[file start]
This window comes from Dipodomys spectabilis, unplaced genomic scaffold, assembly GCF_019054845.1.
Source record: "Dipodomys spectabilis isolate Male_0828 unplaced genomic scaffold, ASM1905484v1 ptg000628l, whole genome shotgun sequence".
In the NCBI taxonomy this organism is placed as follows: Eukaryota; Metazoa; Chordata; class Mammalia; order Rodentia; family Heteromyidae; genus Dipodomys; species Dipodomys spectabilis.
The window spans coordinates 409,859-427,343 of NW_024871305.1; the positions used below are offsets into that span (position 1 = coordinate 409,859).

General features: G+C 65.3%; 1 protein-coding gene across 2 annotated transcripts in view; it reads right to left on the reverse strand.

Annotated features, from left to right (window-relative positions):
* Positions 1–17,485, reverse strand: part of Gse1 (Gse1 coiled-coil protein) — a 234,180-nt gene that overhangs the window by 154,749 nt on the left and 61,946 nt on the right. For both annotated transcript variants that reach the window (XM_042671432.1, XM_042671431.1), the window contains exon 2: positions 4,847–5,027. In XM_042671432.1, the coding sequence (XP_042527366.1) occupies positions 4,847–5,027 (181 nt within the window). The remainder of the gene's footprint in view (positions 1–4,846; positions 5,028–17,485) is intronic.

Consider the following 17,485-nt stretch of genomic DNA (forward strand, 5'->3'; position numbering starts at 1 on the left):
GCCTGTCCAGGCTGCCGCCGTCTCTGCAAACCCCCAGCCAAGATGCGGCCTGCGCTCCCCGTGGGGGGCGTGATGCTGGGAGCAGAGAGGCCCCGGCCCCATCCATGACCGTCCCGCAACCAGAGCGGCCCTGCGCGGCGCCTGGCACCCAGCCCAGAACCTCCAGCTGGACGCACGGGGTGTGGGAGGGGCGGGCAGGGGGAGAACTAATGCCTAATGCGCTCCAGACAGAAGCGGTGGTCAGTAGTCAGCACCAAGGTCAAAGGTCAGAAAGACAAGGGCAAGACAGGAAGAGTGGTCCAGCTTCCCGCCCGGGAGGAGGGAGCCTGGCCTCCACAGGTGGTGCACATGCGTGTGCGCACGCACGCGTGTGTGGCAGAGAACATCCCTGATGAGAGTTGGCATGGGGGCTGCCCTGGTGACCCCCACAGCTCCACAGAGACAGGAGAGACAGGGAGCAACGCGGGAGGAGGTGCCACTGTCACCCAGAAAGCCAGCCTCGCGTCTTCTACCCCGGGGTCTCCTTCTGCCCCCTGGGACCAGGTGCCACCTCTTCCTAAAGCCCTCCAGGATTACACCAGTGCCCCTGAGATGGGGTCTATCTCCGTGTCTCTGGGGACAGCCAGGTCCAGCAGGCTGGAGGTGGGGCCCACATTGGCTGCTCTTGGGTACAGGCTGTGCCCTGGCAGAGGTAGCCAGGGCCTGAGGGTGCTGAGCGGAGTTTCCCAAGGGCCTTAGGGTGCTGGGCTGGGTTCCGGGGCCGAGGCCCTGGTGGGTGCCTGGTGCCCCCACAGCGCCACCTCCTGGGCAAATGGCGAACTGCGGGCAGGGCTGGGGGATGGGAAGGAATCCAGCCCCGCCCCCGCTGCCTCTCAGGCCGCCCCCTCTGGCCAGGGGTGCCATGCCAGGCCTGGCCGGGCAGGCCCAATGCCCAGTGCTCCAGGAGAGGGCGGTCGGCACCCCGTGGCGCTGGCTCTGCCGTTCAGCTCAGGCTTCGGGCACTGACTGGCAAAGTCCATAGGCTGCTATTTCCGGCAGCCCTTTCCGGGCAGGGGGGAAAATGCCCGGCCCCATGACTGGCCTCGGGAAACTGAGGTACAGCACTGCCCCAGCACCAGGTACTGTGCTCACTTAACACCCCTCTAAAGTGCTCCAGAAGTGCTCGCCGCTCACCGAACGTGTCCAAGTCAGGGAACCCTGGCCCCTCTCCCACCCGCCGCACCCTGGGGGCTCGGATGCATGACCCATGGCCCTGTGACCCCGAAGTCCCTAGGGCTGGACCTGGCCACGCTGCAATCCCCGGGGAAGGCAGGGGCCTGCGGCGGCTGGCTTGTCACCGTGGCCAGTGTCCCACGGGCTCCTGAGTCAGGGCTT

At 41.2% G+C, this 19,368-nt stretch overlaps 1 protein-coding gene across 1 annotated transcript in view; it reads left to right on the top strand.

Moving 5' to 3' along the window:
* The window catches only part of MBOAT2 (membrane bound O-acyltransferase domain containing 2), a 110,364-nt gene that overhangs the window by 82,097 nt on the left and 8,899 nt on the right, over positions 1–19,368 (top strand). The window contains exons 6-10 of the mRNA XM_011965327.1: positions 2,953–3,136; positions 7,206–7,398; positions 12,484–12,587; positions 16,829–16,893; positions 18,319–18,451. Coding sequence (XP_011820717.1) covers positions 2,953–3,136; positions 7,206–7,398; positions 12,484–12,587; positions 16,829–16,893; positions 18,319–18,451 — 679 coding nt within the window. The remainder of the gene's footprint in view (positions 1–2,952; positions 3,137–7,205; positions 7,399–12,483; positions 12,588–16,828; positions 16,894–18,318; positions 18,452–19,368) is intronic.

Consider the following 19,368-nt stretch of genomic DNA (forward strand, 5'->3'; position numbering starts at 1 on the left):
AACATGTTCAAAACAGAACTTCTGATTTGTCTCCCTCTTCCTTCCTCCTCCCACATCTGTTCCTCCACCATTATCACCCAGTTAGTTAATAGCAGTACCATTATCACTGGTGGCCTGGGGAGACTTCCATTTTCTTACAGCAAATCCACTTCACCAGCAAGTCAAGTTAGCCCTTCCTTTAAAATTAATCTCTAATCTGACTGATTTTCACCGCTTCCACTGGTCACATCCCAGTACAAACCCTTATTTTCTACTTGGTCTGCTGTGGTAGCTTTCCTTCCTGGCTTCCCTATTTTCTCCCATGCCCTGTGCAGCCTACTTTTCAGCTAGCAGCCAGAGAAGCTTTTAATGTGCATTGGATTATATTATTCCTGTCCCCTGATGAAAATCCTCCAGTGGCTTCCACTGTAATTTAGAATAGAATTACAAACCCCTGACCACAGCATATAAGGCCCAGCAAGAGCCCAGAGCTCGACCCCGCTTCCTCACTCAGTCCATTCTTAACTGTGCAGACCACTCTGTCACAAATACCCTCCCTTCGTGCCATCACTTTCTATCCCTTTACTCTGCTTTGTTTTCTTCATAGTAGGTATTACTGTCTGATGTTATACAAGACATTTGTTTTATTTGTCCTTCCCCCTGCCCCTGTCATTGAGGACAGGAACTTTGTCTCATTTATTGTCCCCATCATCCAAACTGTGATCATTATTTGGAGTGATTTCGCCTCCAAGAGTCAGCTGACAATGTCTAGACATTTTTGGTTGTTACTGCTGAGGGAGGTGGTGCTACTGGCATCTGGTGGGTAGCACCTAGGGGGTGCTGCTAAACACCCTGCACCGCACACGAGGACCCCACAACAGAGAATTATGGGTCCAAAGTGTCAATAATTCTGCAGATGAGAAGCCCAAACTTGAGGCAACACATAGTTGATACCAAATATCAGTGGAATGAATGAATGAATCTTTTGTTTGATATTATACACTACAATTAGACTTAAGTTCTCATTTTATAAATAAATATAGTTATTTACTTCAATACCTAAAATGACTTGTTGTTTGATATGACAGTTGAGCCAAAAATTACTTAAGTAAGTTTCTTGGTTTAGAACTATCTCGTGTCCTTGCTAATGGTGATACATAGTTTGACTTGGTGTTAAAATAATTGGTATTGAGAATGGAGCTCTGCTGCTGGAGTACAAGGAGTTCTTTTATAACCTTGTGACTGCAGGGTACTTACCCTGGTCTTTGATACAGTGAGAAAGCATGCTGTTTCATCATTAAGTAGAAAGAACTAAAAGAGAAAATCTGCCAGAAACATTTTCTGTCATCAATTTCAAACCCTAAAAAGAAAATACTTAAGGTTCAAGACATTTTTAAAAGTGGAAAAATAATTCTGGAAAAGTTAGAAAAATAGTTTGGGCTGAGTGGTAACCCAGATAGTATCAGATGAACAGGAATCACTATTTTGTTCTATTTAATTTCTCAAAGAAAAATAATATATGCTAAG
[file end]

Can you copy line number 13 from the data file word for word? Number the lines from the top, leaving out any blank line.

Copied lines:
Consider the following 19,368-nt stretch of genomic DNA (forward strand, 5'->3'; position numbering starts at 1 on the left):